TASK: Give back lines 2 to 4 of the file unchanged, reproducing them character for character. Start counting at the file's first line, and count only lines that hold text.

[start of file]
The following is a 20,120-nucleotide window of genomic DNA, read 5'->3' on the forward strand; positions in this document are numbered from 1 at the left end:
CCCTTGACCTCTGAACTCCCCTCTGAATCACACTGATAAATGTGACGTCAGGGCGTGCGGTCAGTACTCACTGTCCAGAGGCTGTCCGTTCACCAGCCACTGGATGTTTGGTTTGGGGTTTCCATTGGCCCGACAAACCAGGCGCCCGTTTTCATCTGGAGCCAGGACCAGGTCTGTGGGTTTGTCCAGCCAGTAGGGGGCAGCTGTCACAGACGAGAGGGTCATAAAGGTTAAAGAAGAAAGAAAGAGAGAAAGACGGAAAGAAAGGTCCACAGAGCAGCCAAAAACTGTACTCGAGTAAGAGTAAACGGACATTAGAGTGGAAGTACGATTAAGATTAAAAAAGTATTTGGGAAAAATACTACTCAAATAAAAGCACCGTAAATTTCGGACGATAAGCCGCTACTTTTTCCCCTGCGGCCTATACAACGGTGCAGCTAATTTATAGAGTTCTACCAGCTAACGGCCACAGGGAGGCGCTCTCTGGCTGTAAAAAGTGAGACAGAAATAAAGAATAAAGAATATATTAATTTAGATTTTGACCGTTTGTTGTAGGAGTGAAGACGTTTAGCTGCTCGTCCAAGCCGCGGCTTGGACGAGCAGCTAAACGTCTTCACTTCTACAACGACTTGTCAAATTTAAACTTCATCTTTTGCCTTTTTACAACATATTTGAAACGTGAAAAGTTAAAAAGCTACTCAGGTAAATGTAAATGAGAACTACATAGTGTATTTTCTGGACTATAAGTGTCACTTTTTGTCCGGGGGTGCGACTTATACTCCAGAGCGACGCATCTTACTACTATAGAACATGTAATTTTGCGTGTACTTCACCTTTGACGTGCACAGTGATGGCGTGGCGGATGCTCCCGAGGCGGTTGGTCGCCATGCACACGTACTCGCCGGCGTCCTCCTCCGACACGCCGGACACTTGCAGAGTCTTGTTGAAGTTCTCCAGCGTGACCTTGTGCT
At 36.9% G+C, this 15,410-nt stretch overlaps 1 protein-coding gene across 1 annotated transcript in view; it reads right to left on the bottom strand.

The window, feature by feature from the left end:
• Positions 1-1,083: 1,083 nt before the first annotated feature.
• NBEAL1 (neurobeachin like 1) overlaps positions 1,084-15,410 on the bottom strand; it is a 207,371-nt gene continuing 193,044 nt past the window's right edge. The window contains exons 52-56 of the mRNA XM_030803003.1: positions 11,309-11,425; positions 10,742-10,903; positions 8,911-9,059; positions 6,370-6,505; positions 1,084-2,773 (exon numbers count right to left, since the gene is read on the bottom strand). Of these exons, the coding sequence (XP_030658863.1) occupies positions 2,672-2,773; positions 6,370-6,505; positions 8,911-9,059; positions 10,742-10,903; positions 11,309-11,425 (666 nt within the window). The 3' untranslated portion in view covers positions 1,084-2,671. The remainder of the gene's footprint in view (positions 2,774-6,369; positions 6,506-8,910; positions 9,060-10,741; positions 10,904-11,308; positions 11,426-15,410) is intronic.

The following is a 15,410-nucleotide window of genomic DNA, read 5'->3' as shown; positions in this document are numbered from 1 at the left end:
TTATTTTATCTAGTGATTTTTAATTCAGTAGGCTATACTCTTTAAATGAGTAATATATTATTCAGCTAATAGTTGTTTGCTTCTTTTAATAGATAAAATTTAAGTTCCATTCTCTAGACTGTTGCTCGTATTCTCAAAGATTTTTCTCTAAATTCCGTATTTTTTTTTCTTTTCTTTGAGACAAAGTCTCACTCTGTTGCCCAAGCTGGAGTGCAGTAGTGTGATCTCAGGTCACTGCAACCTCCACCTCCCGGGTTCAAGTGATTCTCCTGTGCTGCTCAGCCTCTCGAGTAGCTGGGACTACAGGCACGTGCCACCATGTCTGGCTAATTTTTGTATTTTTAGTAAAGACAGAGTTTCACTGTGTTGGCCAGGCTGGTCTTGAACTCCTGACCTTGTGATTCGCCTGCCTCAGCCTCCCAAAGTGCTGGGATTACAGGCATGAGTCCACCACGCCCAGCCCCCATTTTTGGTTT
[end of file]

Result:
CCCTTGACCTCTGAACTCCCCTCTGAATCACACTGATAAATGTGACGTCAGGGCGTGCGGTCAGTACTCACTGTCCAGAGGCTGTCCGTTCACCAGCCACTGGATGTTTGGTTTGGGGTTTCCATTGGCCCGACAAACCAGGCGCCCGTTTTCATCTGGAGCCAGGACCAGGTCTGTGGGTTTGTCCAGCCAGTAGGGGGCAGCTGTCACAGACGAGAGGGTCATAAAGGTTAAAGAAGAAAGAAAGAGAGAAAGACGGAAAGAAAGGTCCACAGAGCAGCCAAAAACTGTACTCGAGTAAGAGTAAACGGACATTAGAGTGGAAGTACGATTAAGATTAAAAAAGTATTTGGGAAAAATACTACTCAAATAAAAGCACCGTAAATTTCGGACGATAAGCCGCTACTTTTTCCCCTGCGGCCTATACAACGGTGCAGCTAATTTATAGAGTTCTACCAGCTAACGGCCACAGGGAGGCGCTCTCTGGCTGTAAAAAGTGAGACAGAAATAAAGAATAAAGAATATATTAATTTAGATTTTGACCGTTTGTTGTAGGAGTGAAGACGTTTAGCTGCTCGTCCAAGCCGCGGCTTGGACGAGCAGCTAAACGTCTTCACTTCTACAACGACTTGTCAAATTTAAACTTCATCTTTTGCCTTTTTACAACATATTTGAAACGTGAAAAGTTAAAAAGCTACTCAGGTAAATGTAAATGAGAACTACATAGTGTATTTTCTGGACTATAAGTGTCACTTTTTGTCCGGGGGTGCGACTTATACTCCAGAGCGACGCATCTTACTACTATAGAACATGTAATTTTGCGTGTACTTCACCTTTGACGTGCACAGTGATGGCGTGGCGGATGCTCCCGAGGCGGTTGGTCGCCATGCACACGTACTCGCCGGCGTCCTCCTCCGACACGCCGGACACTTGCAGAGTCTTGTTGAAGTTCTCCAGCGTGACCTTGTGCT
At 36.9% G+C, this 15,410-nt stretch overlaps 1 protein-coding gene across 1 annotated transcript in view; it reads right to left on the bottom strand.

The window, feature by feature from the left end: